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Q & A: The Bright, Bright Center of the Galaxy

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Most recent answer: 05/12/2010
I understand that our night sky is the way it is because we are out on the edge of one of the spiral arms of our galaxy. Assuming there was a earth-like planet close to the galactic core, what would that planets night sky look like? Since there would be more stars visible, and they would be much closer together than here, how much different would it be to Earth? Comparable to a full moon here? Brighter? Thanks..
- Mike Thompson
Centralian College, Alice Springs, NT, Australia
Mike -

There's a nice website with discussion about the center of the Galaxy
by Barbara Ryden at Ohio State. It has pretty pictures and a very clear discussion, and directly addresses your (very good) question.

Quoting from this:

"Within a parsec or so of the center, the density of stars is 10 million stars per cubic parsec. To put this number in perspective, the density of stars in the Sun's neighborhood is only 0.2 stars per cubic parsec. Near the center of our galaxy, the average distance between neighboring stars is only 1000 A.U. If the star Sirius were only 1000 A.U. from the Sun, it would be twelve times brighter than the full moon. If we lived close to the galactic center, the night sky would be full of stars with extremely high apparent brightness. We would be able to read by starlight at night."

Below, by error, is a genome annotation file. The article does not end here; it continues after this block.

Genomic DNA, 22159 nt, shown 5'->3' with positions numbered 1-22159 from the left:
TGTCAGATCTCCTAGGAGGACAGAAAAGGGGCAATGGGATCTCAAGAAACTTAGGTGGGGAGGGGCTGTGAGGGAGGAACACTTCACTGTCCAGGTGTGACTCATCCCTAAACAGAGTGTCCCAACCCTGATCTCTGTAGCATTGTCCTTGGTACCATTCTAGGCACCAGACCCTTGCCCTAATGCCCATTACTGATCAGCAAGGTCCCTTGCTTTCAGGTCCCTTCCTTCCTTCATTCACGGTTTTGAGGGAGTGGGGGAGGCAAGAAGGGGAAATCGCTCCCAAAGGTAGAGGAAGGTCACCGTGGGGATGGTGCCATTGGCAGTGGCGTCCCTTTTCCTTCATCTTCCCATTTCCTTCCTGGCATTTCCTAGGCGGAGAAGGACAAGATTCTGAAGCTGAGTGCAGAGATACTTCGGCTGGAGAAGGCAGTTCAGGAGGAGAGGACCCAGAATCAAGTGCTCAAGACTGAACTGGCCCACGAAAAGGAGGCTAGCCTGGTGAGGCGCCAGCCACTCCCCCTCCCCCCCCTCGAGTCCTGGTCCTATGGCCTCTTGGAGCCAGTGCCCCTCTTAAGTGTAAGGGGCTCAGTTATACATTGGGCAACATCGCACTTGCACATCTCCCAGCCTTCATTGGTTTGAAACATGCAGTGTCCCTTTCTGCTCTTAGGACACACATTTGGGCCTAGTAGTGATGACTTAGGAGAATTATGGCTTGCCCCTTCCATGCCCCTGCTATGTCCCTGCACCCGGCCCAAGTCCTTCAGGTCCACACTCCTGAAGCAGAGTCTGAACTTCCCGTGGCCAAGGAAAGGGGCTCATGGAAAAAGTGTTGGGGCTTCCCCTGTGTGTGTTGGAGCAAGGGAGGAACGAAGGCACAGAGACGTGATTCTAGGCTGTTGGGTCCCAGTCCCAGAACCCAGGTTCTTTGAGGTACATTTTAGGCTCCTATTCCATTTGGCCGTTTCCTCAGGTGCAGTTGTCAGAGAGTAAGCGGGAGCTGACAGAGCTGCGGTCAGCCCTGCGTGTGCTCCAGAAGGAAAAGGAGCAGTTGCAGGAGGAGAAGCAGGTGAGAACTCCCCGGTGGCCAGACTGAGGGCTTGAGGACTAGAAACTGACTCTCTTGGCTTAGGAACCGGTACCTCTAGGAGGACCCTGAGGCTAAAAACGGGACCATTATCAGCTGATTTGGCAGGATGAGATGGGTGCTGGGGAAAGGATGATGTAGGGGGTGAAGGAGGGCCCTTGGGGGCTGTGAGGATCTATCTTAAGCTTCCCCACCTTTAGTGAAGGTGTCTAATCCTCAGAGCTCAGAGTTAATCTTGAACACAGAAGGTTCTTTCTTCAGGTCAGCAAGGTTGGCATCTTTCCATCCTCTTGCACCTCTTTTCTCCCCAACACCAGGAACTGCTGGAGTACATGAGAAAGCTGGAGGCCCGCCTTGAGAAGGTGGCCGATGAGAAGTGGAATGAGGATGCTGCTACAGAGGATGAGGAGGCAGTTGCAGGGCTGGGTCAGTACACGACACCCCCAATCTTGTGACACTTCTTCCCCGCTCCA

(published on 10/22/2007)

Follow-Up #1: url fix

Hello, the correct URL to Barbara Ryden's page is: thanks!
- Anonymous

(published on 05/12/2010)

Follow-up on this answer.